Commission rejects Hobbs' request to replace debate with "town hall"
The Citizens Clean Elections Commission rejected Democratic gubernatorial candidate Katie Hobbs' request to turn her proposed debate with Republican Kari Lake into separate 30-minute "town hall-style" interviews with each candidate.
- Every election year, the commission hosts televised debates for statewide offices moderated by Ted Simons, who hosts PBS' "Arizona Horizon."
Driving the news: The commission voted on Thursday to give Hobbs and Lake one week to hash out the details and rules of a debate that's scheduled for Oct. 12.
Yes, but: If Hobbs won't agree to a traditional debate, Lake will get the stage to herself.
Catch up fast: Hobbs refused to participate in a traditional debate with Lake because of what campaign manager Nicole DeMont said were Lake's "constant interruptions, pointless distractions, childish name-calling, tired conspiracy theories and demonstrably false accusations" during the Republican primary debate.
- DeMont told the commission during Thursday's meeting that Lake "only wants to create another spectacle," pointing specifically to Lake's repeated promotion of the false claims that the 2020 election was rigged.
What they're saying: "You can't debate a conspiracy theorist. When she decides to come back to reality and accept the results of our free and fair elections, then we can start to have a real policy debate," DeMont said.
Of note: Hobbs also refused to debate opponent Marco Lopez during the Democratic primary.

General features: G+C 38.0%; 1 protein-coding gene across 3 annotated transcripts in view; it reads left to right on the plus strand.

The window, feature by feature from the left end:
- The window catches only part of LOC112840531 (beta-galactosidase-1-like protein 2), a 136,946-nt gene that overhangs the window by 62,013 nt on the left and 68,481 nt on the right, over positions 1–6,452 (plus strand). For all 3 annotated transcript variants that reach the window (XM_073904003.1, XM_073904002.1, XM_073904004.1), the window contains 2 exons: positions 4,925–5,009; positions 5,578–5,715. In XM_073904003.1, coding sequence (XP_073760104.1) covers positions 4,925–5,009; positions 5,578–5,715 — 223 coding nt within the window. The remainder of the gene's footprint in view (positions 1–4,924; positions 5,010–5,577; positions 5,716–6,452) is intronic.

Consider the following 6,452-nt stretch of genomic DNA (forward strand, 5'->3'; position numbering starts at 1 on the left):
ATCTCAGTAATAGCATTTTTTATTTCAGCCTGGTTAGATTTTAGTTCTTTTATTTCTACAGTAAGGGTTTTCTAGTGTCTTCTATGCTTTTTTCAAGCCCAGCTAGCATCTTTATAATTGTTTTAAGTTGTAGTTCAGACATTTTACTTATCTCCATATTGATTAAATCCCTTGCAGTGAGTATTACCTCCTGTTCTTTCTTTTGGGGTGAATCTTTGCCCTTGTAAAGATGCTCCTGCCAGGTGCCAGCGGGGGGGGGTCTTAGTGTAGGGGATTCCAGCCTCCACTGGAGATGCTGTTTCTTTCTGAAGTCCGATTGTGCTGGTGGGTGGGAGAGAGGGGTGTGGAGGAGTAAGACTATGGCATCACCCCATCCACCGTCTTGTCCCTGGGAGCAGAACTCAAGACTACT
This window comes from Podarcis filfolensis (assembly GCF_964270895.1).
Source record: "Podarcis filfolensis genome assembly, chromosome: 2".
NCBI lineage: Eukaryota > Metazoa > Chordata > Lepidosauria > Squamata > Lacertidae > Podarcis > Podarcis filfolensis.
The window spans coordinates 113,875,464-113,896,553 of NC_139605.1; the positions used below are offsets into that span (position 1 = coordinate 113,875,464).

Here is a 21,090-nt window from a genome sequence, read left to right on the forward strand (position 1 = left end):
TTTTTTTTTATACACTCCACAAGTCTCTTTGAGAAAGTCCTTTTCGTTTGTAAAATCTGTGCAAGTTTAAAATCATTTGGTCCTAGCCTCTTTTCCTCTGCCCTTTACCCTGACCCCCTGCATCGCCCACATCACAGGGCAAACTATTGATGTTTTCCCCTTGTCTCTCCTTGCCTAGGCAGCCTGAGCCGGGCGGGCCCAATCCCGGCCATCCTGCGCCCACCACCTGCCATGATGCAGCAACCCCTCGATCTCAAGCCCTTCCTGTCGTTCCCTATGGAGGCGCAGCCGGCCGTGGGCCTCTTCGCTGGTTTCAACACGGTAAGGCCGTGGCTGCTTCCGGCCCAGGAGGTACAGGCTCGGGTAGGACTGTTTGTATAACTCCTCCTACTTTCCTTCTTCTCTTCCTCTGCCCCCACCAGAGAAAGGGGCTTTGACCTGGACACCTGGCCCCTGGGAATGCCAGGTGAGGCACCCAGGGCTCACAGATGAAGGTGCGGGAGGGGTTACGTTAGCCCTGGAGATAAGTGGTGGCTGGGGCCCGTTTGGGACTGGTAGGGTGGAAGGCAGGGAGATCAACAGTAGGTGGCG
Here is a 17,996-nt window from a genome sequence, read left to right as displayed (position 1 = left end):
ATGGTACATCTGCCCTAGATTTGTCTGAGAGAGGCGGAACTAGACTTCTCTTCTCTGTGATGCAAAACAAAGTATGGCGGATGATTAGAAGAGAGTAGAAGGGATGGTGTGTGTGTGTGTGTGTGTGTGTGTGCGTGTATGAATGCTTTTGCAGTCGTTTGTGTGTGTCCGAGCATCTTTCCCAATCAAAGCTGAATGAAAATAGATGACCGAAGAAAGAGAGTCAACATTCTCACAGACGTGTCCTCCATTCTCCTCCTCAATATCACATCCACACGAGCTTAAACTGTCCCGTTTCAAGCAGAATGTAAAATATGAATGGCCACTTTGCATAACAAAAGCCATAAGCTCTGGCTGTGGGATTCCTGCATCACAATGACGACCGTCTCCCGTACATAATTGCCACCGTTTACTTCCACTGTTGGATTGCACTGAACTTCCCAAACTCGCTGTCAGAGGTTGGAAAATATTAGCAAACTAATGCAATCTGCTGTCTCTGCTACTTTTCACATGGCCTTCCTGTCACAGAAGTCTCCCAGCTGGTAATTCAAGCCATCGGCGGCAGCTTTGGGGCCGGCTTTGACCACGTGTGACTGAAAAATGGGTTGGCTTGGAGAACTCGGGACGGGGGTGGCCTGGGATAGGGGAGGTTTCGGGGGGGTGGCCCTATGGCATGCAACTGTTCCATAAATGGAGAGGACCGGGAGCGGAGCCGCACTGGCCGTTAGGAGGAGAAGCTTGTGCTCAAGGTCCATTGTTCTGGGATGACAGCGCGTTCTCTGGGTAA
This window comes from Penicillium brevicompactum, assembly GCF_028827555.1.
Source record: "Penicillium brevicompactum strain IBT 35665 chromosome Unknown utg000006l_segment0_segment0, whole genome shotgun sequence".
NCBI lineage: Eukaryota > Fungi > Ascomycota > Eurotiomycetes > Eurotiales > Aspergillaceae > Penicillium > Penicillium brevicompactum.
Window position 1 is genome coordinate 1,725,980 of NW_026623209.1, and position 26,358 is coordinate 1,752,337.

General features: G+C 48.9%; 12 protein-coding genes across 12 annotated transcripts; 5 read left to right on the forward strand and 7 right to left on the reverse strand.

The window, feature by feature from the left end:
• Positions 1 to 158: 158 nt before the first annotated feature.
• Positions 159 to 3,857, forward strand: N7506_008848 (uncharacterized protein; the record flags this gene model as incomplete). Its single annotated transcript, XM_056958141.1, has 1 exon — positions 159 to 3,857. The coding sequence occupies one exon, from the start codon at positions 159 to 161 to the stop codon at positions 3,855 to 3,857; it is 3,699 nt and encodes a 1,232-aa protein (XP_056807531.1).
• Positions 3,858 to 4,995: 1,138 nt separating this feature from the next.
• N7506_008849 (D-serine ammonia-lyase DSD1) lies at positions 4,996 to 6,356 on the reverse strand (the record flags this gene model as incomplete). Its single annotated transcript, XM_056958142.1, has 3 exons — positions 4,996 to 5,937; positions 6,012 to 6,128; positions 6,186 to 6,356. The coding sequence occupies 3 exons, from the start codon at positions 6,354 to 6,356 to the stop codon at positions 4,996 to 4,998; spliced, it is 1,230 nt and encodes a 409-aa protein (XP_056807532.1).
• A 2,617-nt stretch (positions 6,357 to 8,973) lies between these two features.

- Her campaign said that "as the only candidate with a clear path through the primary" Hobbs would remain focused on winning in November.
The other side: Lake's campaign attorney, Timothy La Sota, called Hobbs' request unprecedented and said the commission shouldn't "capitulate" to her request just because she's "afraid to debate."
- "This is not only an insult to the voters of Arizona that they can't look at these candidates and make a judgment for themselves. It's an insult to this commission and it's an insult to Mr. Simons. And it's a cop-out," La Sota said.
Three of the four commissioners voted to reject Hobbs' request, with chair Damien Meyer saying, "Voter education is at the top of the list of what we do" and that it's in the best interests of Arizona voters for the two candidates to debate.
What's next: DeMont tells Axios that Hobbs "remains committed to finding a format that would lead to a robust policy discussion of the most pressing issues facing Arizonans" and that the campaign looks forward to hearing from the commission about the next steps, but the campaign wouldn't say whether Hobbs is open to debating Lake.
- When Meyer asked DeMont if there are any circumstances in which Hobbs would agree to a traditional debate, she said she didn't want to get into hypotheticals.
- "I don't think it is a hypothetical situation," Meyer responded, prompting DeMont to say she'd need to say the details of any proposal first.
Editor's note: This article has been updated to include comment from Nicole DeMont.
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